What Kind of Physical Therapist Do I Need?
All physical therapists are prepared through education and experience to treat a variety of conditions or injuries. You may want to consider:
- A physical therapist who is a board-certified clinical specialist or who completed a residency or fellowship in geriatric physical therapy. This therapist has advanced knowledge, experience, and skills that may apply to your condition.
You can find physical therapists who have these and other credentials by using Find a PT, the online tool built by the American Physical Therapy Association to help you search for physical therapists with specific clinical expertise in your geographic area.
General tips when you’re looking for a physical therapist (or any other health care provider):
- Get recommendations from family and friends or from other health care providers.
- When you contact a physical therapy clinic for an appointment, ask about the physical therapists’ experience in helping people with sarcopenia and frailty.
- During your first visit with the physical therapist, be prepared to describe your symptoms in as much detail as possible, and say what makes your symptoms worse.
The following articles provide some of the best scientific evidence related to physical therapy treatment of frailty. The articles report recent research and give an overview of the standards of practice for treatment both in the United States and internationally. The article titles are linked either to a PubMed abstract of the article or to free full text, so that you can read it or print out a copy to bring with you to your health care provider.
Peterson MD, Gordon PM. Resistance exercise for the aging adult: clinical implications and prescription guidelines. Am J Med. 2011;124:194–198. Article Summary on PubMed.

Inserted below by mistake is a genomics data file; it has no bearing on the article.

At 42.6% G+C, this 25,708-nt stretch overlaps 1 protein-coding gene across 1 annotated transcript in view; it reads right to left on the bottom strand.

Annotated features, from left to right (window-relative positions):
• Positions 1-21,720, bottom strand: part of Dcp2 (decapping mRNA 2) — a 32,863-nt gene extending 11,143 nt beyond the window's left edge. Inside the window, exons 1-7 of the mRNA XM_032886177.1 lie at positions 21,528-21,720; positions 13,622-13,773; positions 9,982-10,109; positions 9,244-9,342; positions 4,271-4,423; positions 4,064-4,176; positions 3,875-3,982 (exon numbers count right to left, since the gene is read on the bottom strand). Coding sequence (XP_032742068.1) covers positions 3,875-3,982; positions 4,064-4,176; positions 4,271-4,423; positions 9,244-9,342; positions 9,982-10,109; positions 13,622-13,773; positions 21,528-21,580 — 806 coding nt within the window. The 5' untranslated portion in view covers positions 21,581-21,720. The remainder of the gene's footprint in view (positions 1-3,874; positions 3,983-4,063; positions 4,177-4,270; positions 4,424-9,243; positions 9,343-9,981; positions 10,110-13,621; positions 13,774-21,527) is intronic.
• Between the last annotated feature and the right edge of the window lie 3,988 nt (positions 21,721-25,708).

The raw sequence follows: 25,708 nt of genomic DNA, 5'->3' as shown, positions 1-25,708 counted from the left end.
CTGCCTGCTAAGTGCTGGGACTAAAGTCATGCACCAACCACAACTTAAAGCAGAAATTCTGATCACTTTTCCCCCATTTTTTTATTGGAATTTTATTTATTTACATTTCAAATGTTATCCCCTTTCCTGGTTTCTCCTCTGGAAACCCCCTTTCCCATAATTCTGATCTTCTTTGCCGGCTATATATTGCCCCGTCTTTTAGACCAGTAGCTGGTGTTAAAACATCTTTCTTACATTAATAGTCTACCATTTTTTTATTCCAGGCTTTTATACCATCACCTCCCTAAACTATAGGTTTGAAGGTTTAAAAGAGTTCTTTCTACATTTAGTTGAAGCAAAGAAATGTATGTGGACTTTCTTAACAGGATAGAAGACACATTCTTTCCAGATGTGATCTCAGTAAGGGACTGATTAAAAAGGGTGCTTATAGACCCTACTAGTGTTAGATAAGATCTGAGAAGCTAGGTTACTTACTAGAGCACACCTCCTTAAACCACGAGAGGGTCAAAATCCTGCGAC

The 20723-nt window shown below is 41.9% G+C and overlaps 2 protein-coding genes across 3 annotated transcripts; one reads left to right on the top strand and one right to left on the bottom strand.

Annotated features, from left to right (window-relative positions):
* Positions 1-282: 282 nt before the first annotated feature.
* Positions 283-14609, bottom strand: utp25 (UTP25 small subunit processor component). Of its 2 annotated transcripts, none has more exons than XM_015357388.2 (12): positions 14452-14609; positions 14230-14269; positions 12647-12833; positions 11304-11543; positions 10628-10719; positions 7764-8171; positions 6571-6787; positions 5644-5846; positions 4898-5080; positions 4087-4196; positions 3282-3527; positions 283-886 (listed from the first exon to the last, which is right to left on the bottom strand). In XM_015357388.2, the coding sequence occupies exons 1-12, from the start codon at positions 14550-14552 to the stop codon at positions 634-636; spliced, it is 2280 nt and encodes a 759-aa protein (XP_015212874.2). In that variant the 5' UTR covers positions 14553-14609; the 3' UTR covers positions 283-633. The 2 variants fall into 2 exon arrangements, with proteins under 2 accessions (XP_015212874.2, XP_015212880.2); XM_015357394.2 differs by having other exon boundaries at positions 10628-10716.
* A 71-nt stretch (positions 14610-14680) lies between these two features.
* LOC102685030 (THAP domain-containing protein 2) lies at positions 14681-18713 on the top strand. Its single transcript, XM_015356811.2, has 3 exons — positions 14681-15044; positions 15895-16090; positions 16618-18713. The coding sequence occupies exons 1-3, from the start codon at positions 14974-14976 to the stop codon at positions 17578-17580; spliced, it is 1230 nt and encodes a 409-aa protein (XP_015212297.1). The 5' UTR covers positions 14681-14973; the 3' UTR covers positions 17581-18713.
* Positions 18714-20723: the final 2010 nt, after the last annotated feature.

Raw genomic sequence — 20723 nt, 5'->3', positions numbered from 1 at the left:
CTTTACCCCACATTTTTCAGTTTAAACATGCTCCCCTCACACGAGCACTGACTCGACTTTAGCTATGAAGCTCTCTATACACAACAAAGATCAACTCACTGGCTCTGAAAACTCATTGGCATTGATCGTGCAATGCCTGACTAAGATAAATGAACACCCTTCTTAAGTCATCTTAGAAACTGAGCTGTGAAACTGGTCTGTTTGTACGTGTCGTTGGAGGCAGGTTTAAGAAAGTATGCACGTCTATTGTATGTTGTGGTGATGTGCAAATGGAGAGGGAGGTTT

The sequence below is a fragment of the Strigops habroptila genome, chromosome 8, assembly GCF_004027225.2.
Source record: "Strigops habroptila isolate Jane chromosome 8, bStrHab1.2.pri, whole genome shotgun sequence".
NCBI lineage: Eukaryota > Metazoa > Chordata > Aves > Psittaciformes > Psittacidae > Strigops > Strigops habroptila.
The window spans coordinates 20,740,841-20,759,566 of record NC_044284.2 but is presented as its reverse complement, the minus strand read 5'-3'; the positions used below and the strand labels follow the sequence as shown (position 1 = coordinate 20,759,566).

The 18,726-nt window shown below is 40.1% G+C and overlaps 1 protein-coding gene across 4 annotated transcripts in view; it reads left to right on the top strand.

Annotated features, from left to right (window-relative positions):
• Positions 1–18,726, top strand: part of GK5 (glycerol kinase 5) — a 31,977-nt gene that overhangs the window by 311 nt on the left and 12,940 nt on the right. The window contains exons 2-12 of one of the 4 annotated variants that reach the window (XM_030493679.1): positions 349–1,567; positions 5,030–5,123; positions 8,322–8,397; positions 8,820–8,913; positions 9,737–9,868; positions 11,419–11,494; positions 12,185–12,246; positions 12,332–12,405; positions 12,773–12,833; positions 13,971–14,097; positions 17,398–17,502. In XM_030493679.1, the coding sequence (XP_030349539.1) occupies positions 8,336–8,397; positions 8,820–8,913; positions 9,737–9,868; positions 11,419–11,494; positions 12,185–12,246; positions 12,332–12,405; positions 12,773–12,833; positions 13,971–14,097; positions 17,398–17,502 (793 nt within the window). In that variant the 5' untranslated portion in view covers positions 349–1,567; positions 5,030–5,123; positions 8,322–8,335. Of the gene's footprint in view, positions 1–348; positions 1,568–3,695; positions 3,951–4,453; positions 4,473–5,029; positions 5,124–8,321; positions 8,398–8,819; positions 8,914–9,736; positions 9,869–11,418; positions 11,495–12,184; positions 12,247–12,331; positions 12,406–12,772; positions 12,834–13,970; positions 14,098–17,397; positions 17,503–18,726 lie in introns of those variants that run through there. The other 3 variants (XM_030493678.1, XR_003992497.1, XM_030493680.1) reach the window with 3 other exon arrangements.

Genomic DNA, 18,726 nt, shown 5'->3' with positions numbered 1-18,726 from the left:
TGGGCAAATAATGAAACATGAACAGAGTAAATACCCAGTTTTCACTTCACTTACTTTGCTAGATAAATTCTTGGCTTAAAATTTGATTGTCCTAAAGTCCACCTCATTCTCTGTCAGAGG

Cesari M. Role of gait speed in the assessment of older patients. JAMA. 2011. Article Summary on PubMed.
Gine-Garriga M, Guerra M, Pages E, et al. The effect of functional circuit training on physical frailty in frail older adults: a randomized controlled trial. J Aging Phys Act. 2010;18:401–424. Article Summary on Pubmed.
Hairi NN, Cumming RG, Naganathan V, et al. Loss of muscle strength, mass (sarcopenia), and quality (specific force) and its relationship with functional limitation and physical disability: the Concord Health and Ageing in Men Project. J Am Geriatr Soc. 2010;58:2055–2062. Article Summary on PubMed.
Ling CH, Taekema D, de Craen AJ, et al. Handgrip strength and mortality in the oldest old population: the Leiden 85-plus study. CMAJ. 2010;182:429–435. Free Article.
Owen N, Healy GN, Matthews CE, Dunstan DW. Too much sitting: the population health science of sedentary behavior. Exerc Sport Sci Rev. 2010;38:105–113. Article Summary on PubMed.
Snyder A, Colvin B, Gammack JK. Pedometer use increases daily steps and functional status in older adults. J Am Med Dir Assoc. 2010 October 7
[Epub ahead of print]. Article Summary on PubMed.
Avers D, Brown M. White paper: strength training for the older adult. J Geriatr Phys Ther. 2009;32:148–152, 158. Article Summary on PubMed.
Fritz S, Lusardi M. White paper: “walking speed: the sixth vital sign” [erratum in: J Geriatr Phys Ther. 2009;32:110]. J Geriatr Phys Ther. 2009;32:46–49. Article Summary on PubMed.
Hubbard RE, Fallah N, Searle SD, et al K. Impact of exercise in community-dwelling older adults. PLoS One. 2009;4:e6174. Free Article.
Peterson MJ, Giuliani C, Morey MC, et al. Physical activity as a preventative factor for frailty: the health, aging, and body composition study. J Gerontol A Biol Sci Med Sci. 2009;64:61–68. Free Article.
Daniels R, van Rossum E, de Witte L, et al. Interventions to prevent disability in frail community-dwelling elderly: a systematic review. BMC Health Serv Res. 2008;8:278. Free Article.
Orr R, Raymond J, Fiatarone Singh M. Efficacy of progressive resistance training on balance performance in older adults: a systematic review of randomized controlled trials. Sports Med. 2008;38:317–343. Article Summary on PubMed.
Bohannon RW. Number of pedometer-assessed steps taken per day by adults: a descriptive meta-analysis. Phys Ther. 2007;87:1642–1650. Free Article.
Marcus RL, Graybill CS, Lastayo PC. Impaired muscle and mobility: the road from menopause to frailty. Clin Obstet Gynecol. 2007;50:776–789. Article Summary on PubMed.
Janssen I. Influence of sarcopenia on the development of physical disability: the Cardiovascular Health Study. J Am Geriatr Soc. 2006;54:56–62. Article Summary on PubMed.
Acknowledgments: Dale Avers, PT, DPT, PhD, and APTA’s Section on Geriatrics